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U.S. trains carry same fuels on Inland tracks

(The following article by Bradley Weaver was posted on the Press-Enterprise website on April 23.)

RIVERSIDE, Calif. -- The same flammable substances aboard the ill-fated North Korean trains that collided and exploded at a railroad station Thursday are carried daily on tracks that crisscross the Inland area.

Yet railroad officials say such catastrophes are unlikely here and trains remain safer than highways for shipping explosive materials.

Some federal and local officials, though, are stepping up their support for a national train security system that they say could better prevent rail disasters.

Last year, there were 24 train accidents in the United States involving rail shipments of hazardous materials. There were also 12 head-on collisions involving freight trains, according to Federal Railroad Administration officials.

Railroad regulations, which dictate everything from where hazardous materials can be placed on a train to the thickness of steel tankers that carry explosive materials, are reducing the risk of explosions during accidents, officials said.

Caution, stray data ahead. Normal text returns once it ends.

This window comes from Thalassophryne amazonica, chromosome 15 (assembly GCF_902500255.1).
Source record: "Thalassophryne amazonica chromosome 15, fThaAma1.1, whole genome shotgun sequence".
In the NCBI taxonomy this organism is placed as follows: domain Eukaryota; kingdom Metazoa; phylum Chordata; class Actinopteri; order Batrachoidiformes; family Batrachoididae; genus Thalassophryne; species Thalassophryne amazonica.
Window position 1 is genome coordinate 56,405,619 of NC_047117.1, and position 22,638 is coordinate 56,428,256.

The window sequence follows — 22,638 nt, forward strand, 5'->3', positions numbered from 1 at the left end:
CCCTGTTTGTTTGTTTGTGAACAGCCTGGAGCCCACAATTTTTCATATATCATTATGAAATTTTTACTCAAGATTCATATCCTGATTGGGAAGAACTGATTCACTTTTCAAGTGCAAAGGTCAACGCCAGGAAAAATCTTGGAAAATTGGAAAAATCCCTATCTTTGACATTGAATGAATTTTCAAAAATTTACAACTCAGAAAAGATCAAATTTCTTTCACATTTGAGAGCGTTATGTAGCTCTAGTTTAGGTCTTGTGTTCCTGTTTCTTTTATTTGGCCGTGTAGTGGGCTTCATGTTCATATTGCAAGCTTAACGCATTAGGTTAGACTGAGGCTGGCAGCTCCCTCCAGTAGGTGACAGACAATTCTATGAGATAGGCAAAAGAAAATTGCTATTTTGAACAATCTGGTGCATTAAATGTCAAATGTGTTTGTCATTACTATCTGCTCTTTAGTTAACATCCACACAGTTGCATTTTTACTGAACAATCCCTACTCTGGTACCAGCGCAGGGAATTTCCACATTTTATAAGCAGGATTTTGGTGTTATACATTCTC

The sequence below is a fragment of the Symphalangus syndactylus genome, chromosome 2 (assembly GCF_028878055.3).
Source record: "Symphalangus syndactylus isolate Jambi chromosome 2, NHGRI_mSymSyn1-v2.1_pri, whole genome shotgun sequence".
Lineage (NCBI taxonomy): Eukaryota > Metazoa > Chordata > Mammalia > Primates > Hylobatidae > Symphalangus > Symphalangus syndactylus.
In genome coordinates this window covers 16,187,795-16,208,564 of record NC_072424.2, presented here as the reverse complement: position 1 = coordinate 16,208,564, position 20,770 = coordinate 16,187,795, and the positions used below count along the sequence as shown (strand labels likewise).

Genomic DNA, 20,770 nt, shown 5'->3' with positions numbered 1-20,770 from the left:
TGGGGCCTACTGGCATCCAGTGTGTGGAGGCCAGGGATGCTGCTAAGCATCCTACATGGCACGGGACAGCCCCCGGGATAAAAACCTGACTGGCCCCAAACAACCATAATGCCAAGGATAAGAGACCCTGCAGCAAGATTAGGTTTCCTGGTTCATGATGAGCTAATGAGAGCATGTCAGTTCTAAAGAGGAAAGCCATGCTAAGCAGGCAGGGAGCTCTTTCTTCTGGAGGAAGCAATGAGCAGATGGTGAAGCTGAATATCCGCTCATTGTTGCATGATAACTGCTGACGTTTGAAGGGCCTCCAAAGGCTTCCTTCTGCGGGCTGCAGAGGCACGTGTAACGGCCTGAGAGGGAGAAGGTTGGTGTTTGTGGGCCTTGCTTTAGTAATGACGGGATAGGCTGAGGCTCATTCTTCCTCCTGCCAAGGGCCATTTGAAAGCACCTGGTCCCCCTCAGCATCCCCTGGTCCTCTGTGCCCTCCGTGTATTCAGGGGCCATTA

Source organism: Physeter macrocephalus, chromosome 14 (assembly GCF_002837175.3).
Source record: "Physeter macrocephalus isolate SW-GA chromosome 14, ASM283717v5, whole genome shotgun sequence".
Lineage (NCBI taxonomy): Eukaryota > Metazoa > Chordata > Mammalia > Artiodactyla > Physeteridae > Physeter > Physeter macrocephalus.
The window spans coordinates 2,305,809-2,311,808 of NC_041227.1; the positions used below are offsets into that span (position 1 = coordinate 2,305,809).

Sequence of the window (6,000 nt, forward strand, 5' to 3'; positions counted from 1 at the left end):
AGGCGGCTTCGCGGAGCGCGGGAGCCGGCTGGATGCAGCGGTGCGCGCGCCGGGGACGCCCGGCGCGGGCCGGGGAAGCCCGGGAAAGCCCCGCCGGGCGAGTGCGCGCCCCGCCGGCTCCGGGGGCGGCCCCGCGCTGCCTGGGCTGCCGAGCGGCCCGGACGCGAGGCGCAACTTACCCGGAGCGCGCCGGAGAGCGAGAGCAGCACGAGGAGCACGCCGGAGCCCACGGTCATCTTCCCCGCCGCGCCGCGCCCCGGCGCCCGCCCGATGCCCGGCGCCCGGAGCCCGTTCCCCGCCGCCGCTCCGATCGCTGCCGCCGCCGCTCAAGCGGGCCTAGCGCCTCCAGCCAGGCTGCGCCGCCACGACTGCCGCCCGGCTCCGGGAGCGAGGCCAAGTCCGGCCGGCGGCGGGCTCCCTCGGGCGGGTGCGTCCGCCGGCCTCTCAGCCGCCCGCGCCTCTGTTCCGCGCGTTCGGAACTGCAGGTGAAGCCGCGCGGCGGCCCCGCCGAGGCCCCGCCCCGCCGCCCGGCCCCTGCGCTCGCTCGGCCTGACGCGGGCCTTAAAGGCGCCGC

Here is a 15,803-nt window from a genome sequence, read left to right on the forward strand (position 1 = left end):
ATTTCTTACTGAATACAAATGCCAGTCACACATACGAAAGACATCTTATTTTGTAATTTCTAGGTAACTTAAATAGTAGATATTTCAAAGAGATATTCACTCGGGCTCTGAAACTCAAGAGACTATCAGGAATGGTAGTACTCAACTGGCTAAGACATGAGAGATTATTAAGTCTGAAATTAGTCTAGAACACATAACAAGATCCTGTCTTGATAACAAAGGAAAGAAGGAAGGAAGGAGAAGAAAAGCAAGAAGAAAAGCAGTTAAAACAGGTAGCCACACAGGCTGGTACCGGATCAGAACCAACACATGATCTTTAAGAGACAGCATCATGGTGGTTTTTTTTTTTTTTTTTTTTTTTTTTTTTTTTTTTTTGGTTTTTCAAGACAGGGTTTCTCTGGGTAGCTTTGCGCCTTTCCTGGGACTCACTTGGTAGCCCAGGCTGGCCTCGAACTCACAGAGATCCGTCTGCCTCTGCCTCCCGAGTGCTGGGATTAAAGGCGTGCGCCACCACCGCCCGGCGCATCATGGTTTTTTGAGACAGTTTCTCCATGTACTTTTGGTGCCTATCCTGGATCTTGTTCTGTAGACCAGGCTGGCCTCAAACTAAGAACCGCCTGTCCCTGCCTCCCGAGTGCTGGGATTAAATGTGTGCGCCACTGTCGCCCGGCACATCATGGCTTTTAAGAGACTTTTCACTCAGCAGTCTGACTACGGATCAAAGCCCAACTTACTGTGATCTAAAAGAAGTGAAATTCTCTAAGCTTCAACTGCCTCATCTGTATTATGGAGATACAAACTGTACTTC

"Overall, the system is very safe, but we're trying to make it safer," said spokesman Steve Kulm.

Kulm's group issued standards last year for the development of a new accident-prevention system.

The technology would combine wireless communication, computers and global satellites to prevent head-on rail collisions.

The technology could alert crews and dispatchers if trains are on a collision course. And if humans fail to respond, then a computer would pull the brakes.

The system could also track speeds and locations of trains and prevent derailments by slowing trains before they round curves.

Kulm said the technology is being tested on an Illinois railway but national implementation is still years away, he said.

One train in the North Korea collision reportedly carried oil and the other had liquefied petroleum gas.

Tom White, spokesman for the Washington D.C.-based Association of American Railroads, said a national security system could cost as much as $8 billion, which would force rail companies to increase freight charges and possibly lose business to trucks.

Moving train cargo onto highways isn't a good idea because accidents involving hazardous materials are more likely to occur on the roadways, he said.

"That's because trains don't have to share the right of way with automobiles," White said.

Rail officials say such technology might have alerted crews before the head-on crash between a Metrolink train and freight train in Orange County two years ago.

That accident, which was blamed on the freight-train crew, killed two Riverside County residents and injured 162 people.

"Safety is a growing concern because we have major rail companies going through Riverside," said Riverside County Transportation Commission spokesman John Standiford. "We have all the technology to enhance security but the cost is high and so far it hasn't been implemented."

Friday, April 23, 2004

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